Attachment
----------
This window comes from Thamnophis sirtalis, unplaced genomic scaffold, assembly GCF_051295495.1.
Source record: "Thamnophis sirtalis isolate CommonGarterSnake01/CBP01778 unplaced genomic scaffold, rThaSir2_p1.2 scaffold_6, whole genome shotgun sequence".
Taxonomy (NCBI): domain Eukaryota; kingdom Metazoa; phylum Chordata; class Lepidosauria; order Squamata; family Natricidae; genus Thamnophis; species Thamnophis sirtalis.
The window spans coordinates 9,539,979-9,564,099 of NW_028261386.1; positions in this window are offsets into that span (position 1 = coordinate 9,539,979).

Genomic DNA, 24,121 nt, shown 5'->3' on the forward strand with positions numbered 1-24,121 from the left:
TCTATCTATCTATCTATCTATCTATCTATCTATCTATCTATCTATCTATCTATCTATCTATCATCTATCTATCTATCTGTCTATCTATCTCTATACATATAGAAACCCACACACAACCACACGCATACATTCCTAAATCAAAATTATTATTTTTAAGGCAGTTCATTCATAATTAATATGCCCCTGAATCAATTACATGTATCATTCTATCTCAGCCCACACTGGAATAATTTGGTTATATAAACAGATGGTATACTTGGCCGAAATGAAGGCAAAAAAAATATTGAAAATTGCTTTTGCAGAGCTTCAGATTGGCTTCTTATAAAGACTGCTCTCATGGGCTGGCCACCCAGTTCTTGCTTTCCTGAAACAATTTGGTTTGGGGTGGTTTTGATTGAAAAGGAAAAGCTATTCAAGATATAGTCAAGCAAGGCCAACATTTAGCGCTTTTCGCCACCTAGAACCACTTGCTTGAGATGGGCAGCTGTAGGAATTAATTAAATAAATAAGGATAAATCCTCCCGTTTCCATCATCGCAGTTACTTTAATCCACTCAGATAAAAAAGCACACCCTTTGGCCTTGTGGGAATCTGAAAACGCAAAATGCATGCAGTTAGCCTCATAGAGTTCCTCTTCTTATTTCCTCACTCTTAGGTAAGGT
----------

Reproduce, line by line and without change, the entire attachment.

This window comes from Thamnophis sirtalis, unplaced genomic scaffold, assembly GCF_051295495.1.
Source record: "Thamnophis sirtalis isolate CommonGarterSnake01/CBP01778 unplaced genomic scaffold, rThaSir2_p1.2 scaffold_6, whole genome shotgun sequence".
Taxonomy (NCBI): domain Eukaryota; kingdom Metazoa; phylum Chordata; class Lepidosauria; order Squamata; family Natricidae; genus Thamnophis; species Thamnophis sirtalis.
The window spans coordinates 9,539,979-9,564,099 of NW_028261386.1; positions in this window are offsets into that span (position 1 = coordinate 9,539,979).

Genomic DNA, 24,121 nt, shown 5'->3' on the forward strand with positions numbered 1-24,121 from the left:
TCTATCTATCTATCTATCTATCTATCTATCTATCTATCTATCTATCTATCTATCTATCTATCATCTATCTATCTATCTGTCTATCTATCTCTATACATATAGAAACCCACACACAACCACACGCATACATTCCTAAATCAAAATTATTATTTTTAAGGCAGTTCATTCATAATTAATATGCCCCTGAATCAATTACATGTATCATTCTATCTCAGCCCACACTGGAATAATTTGGTTATATAAACAGATGGTATACTTGGCCGAAATGAAGGCAAAAAAAATATTGAAAATTGCTTTTGCAGAGCTTCAGATTGGCTTCTTATAAAGACTGCTCTCATGGGCTGGCCACCCAGTTCTTGCTTTCCTGAAACAATTTGGTTTGGGGTGGTTTTGATTGAAAAGGAAAAGCTATTCAAGATATAGTCAAGCAAGGCCAACATTTAGCGCTTTTCGCCACCTAGAACCACTTGCTTGAGATGGGCAGCTGTAGGAATTAATTAAATAAATAAGGATAAATCCTCCCGTTTCCATCATCGCAGTTACTTTAATCCACTCAGATAAAAAAGCACACCCTTTGGCCTTGTGGGAATCTGAAAACGCAAAATGCATGCAGTTAGCCTCATAGAGTTCCTCTTCTTATTTCCTCACTCTTAGGTAAGGT